The last thing you probably want to do is break through a freshly tiled wall to add an outlet! That can be nerve-racking! But that’s exactly what we had to do after undertaking a kitchen renovation to sell a home.
Adding an Outlet
The modern kitchen loves its conveniences. And there is nothing better than toaster ovens, spiralizers, microwaves, food processors and coffee makers (I love our Keurig!) etc. to make quick work of preparing meals and drinks. The only problem is that you need an adequate number of electrical outlets to run all those things. Since we were planning so move, we didn’t really give that a second thought at the time.
An upgrade in appliances is usually a good thing, but not when it leaves you short of an outlet! Our old electric stove had outlets built right into the backsplash area on both sides. Not so with a new gas stove!
Looking at this photo before tiling, it’s obvious that the one lowly outlet on the left will not be enough for the length of counter! It’s only after finishing our reno that it dawns on us that we’re short one electrical outlet. One of those duh moments! To prevent the same mistake and having to backtrack, this video shows you how to cut tile around outlets.
The only solution for us is to add an outlet into the backslash near the stove. Since tiling and tile repairs are my forte, Hubs can sit this part out!
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How to Add an Outlet
To add an outlet to a finished wall, you’ll first have to purchase a retro-fit box (see below). This type of box can accommodate the extra depth of tile vs. just wallboard. Put some cardboard on the counter to catch tile and drywall debris as you work.
Safety precaution: turn off the power to the breakers in the immediate area you are working.
Use a stud finder to locate the studs and place your new outlet anywhere in between in the vicinity you want to locate your new outlet. We’re about 32 1/2″ centre to centre from the existing outlet. Measure the placement of other outlets on the backsplash. ensuring the new one will line up vertically – or it will stick out like a sore thumb!
Apply tape as you see below to protect the tiles and allow you to trace the outline of the electrical box. Draw the line to cut. But it’s a good idea to also draw a line representing the face plate – that’s the line you can’t go past when you cut through the corners!
Cut the Tile
Wear goggles when you cut; stuff will fly! Slow and steady wins the race when you cut through the tile; don’t rush this process.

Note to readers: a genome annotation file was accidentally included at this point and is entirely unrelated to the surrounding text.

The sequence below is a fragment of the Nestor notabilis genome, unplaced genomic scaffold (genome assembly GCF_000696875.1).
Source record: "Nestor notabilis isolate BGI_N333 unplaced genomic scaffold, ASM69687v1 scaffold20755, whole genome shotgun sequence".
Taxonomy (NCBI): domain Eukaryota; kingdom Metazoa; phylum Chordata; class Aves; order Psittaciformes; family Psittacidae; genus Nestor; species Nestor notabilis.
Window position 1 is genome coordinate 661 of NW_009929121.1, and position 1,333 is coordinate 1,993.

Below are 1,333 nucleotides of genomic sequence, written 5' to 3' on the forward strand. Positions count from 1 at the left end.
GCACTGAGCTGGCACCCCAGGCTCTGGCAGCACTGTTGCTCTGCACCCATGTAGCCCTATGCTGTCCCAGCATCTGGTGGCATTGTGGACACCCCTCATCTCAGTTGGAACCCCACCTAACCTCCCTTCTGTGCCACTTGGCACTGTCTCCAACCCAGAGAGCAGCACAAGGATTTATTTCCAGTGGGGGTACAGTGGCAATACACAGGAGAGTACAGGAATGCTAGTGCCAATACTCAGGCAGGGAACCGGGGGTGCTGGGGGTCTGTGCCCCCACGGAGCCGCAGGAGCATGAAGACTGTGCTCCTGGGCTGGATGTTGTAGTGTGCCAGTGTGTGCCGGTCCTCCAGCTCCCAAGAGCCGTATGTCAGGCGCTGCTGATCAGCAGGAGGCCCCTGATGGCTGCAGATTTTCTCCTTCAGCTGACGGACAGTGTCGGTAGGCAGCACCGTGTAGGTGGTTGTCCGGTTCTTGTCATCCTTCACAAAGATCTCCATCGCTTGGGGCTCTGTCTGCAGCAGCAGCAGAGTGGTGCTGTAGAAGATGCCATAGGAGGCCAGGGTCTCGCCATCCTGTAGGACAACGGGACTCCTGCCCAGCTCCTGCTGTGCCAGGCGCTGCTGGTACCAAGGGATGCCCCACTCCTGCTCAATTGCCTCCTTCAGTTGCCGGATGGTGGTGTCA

While an angle grinder is great to cut tile when it’s off the wall, I find it too awkward to handle. So a rotary tool fitted with a diamond wheel is my tool of choice. I used a Dremel for this; it is light and nimble in comparison.
Turn the Dremel on and lower it onto the cut line in the centre. Allow it to cut through the tile, then move toward a corner. Cut slightly past the corner with the rotary blade. Now come back to the middle and cut to the opposite corner, again cutting slightly past the corner. Doing that on all the corners is important to get a complete cut. Unfortunately we totally forget to take pictures of cutting the tile!
If you’re cutting through a single large tile, cut an ‘X’ through the centre. Since we have small marble pieces, I break out the tile in the centre with a hammer and chisel and remove the tiles one by one. To do that, go for the weakest part first – the grout. The most difficult part is the first tile – it’s just like getting out that first piece of pie. Once you have the first, the rest is a breeze.
Here’s a quick video of the chiseling process:
Now you can cut through the drywall, with the Dremel or with a drywall knife, to expose a new hole.
Check the fit of the box.
Remove the tape. Now you can see how I cut just past the corners with the Dremel to get a clean cut.
Hubs took a permit out for the electrical work; don’t take on electrical work without one! Then fish the wires and complete the electrical. Hubs hooks the wiring up to the retro-fit box (again, a deeper box to accommodate the added depth of the tile). The Family Handyman has a good article to how wire an outlet. Or refer to this one for a diagram on how to install and wire the receptacle.
Once the box is in place, secure the electrical receptacle into it with screws. This receptacle is a modern Leviton style.
Screw on the electrical faceplate and you’re done.
You don’t know how much you miss something until you don’t have it. We’re so happy to have our missing outlet back!
The original outlet on the lefthand side is where we leave our Keurig coffee maker plugged in.
It’s the perfect corner for a coffee station (and tin can crafts!).